Ghost in the Shell, a very successful franchise that started with Masamune Shirow’s manga back in 1989, has influenced many works over the years, such as The Matrix. Since the manga’s first publication, it has been adapted into many forms, including various movies, anime shows, specials, spin-offs, and games, however it has never been one thing - live-action. It looks like this may change very soon, and it may not be a good thing.
Before we go into the current possibilities, a little bit of background is in order (no, I won’t make you sit through a complete history of the entirety of the glory that is Ghost in the Shell (GitS), for brevity’s sake). Back in 2008 the rights to adapt the original manga into a live-action film were acquired by Dreamworks and Spielberg, and soon after, the writer and producers were announced as well. In October of the next year, the writer, Jamie Moss, was replaced by Laeta Kalogridis (writer for Shutter Island, a fantastic movie), showing that the project was basically going nowhere fast.
Cue 5 years of no news.
With pretty much everyone having forgotten that Dreamworks held rights to make a live-action film out of GitS, the announcement on 24 January 2014 that the project had a new director, Rupert Sanders (Snow White and the Huntsman), and a new script by William Wheeler (The Reluctant Fundamentalist screenplay) was somewhat surprising news. Many assumed the lack of activity had been an indication that the project was dead or soon to be so. After considering a few candidates during fall 2014, Scarlett Johansson (Lucy, Avengers, etc.) was offered the role of Motoko Kusanagi, with the casting being confirmed in January of this year. Currently, the project is set to start production in 2016 and be released on
14 April 2017 by Touchstone Pictures.
Edit 4/30/15: The movie release has been moved to 31 March 2017
While the film industry has come a long way since 2008 in terms of production and editing, I don’t think GitS should become a live-action movie yet, if at all. Now, I fully realize and acknowledge that this is just my opinion, but I believe there is some intrinsic value in it. As a fan of the series who wants it to continue and be as great as ever, there is always the danger of becoming stale and repetitive. The recent addition of Arise to GitS is a good way of continuing the story without the series becoming an all-out cash grab, and I’m excited for the movie that is in production for it as well. I’m not averse to the idea of new adaptations or expansion, but I am wary about a live-action film. The biggest problem I have with a live-action adaptation is the limits in creativity of a physical medium. I can already hear the comment “you just prefer animation over live-action” coming to existence within the gears of your mind. Rest assured, I love live-action western films as much as the next guy, but somethings just don’t translate well from one medium to the next.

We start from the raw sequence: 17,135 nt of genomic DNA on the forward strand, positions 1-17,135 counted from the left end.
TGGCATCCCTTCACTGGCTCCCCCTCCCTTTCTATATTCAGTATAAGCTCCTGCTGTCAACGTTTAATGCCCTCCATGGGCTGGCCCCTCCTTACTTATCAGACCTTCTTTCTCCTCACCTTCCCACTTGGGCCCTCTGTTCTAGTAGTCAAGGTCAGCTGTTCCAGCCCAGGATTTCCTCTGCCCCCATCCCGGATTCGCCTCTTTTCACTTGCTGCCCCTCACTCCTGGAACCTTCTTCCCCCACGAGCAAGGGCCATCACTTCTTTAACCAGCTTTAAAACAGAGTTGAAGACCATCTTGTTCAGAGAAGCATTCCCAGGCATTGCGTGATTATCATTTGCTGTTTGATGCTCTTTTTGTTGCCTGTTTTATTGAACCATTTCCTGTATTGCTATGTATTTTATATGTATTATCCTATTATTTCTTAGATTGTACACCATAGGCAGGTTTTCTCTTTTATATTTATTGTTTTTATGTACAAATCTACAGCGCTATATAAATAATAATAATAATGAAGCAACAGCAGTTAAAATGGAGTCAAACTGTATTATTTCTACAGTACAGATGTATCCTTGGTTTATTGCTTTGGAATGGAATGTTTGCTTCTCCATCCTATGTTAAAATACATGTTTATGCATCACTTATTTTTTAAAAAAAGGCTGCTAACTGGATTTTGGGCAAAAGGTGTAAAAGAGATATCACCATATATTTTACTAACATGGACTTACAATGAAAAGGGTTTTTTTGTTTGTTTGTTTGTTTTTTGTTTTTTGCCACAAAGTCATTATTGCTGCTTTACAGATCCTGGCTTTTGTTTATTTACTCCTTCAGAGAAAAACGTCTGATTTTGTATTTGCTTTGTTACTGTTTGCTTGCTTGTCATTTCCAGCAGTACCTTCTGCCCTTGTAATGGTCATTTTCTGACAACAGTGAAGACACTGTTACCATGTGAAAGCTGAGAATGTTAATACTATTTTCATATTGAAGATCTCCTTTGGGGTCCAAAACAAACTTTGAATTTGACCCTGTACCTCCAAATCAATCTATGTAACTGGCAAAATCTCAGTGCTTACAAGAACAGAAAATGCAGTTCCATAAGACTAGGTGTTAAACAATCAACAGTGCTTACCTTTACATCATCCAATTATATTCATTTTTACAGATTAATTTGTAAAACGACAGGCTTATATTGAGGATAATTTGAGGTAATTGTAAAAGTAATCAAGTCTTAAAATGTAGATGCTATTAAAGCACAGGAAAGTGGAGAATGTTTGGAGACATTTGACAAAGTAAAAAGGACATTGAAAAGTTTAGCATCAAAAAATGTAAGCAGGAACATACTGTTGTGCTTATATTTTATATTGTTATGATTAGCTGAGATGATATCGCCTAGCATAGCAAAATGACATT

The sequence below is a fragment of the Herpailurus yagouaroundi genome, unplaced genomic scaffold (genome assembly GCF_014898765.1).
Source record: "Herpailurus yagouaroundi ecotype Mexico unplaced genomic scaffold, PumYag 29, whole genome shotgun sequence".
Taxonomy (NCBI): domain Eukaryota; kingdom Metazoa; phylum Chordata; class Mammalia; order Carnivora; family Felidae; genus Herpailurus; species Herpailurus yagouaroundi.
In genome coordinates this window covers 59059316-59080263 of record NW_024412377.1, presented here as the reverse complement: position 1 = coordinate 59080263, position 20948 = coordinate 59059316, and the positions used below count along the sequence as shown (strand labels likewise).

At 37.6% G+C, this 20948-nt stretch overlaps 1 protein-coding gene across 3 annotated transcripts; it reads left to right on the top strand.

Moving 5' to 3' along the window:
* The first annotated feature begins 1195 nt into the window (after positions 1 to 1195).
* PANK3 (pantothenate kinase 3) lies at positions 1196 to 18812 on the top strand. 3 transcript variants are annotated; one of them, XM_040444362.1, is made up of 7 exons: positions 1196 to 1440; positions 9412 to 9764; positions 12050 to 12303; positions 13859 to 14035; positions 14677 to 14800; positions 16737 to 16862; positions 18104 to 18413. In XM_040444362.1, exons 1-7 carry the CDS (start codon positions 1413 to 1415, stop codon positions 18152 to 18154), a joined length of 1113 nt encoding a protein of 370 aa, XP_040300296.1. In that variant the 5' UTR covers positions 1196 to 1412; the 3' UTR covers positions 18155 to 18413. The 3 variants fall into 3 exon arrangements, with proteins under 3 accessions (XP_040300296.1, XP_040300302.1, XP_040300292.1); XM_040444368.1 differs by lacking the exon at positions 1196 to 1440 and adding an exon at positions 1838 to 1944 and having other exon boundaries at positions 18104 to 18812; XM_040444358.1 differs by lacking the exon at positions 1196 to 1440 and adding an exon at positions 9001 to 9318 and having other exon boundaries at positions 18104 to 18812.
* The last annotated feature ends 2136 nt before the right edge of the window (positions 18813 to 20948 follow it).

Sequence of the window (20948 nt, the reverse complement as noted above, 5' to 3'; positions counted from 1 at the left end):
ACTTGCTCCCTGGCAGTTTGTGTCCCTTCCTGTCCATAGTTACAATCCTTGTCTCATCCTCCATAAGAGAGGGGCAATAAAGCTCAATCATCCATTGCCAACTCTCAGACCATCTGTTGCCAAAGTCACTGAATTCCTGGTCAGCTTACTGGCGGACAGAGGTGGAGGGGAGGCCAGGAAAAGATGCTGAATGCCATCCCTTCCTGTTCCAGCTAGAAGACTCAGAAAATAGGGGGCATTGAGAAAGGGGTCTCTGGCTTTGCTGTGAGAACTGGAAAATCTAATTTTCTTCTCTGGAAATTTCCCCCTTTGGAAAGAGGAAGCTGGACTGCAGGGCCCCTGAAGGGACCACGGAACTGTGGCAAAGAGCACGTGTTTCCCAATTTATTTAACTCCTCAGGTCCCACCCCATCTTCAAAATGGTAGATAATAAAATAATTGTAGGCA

One of the great aspects of anime is that the creators have the freedom to let their imagination run wild and create scenery, locations, devices, and anything else they desire, regardless of what physical restraints would prohibit in real life. For example, the intricacies of the way characters move, the detailed cyberizations and robotics, the signature falling backwards and fading into invisibility would be very difficult to imitate in a live-action film. I know that they could be done, but to the same effect as they were in the animation? After-effects and CGI are powerful tools, but no amount of CGI can force a thing to feel like it belongs in the same plane of existence as the actors and scenery (*cough*Michael Bay*cough*).
Besides just a feeling of overall visual continuity, I fear that a live-action adaptation would devolve the story into a stereotypical sci-fi action film, which is nothing like GitS. Though it involves both sci-fi and action, GitS, as a whole, does more than just provide eye candy and action entertainment. It raises the questions of what it means to be human, and if that humanity can be taken away by replacing the body; whether it is the meat that makes the man or his consciousness. It poses the very real possibilities of cybercrime in a world where not just your possessions, but your body as well, are hackable pieces of technology. It holds philosophical conversations based on a loose grip of english literature, but makes it work because it makes you think and wonder. It makes you question what is really original, and what makes an individual just that - individual.
These aspects, I feel, will not transfer well to an audience who is used to being catered to with instant-gratification, eye-catching effects, and big explosions without a second thought to the plot, morals, and philosophies that a work encompasses.